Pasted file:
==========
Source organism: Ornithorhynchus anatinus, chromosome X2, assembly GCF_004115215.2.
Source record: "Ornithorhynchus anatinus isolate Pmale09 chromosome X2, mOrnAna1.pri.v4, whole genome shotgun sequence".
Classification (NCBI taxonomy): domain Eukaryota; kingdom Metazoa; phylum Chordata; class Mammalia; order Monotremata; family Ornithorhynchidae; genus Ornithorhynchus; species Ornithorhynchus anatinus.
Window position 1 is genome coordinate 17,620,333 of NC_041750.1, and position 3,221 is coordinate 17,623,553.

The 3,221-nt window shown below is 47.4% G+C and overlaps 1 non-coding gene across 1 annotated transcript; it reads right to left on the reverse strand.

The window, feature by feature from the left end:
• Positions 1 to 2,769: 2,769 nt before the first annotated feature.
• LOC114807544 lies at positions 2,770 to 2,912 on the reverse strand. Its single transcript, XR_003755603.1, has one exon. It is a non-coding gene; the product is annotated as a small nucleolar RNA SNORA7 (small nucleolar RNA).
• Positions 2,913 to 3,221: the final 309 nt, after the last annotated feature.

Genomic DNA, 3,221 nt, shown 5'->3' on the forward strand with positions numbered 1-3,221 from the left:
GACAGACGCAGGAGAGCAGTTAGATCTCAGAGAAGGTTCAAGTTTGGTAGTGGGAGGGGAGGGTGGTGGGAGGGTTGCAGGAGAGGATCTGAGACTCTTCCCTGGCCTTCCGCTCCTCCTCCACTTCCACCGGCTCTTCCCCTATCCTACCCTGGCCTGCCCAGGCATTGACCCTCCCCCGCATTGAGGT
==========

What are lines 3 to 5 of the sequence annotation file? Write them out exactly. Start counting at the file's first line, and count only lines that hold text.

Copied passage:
Classification (NCBI taxonomy): domain Eukaryota; kingdom Metazoa; phylum Chordata; class Mammalia; order Monotremata; family Ornithorhynchidae; genus Ornithorhynchus; species Ornithorhynchus anatinus.
Window position 1 is genome coordinate 17,620,333 of NC_041750.1, and position 3,221 is coordinate 17,623,553.

The 3,221-nt window shown below is 47.4% G+C and overlaps 1 non-coding gene across 1 annotated transcript; it reads right to left on the reverse strand.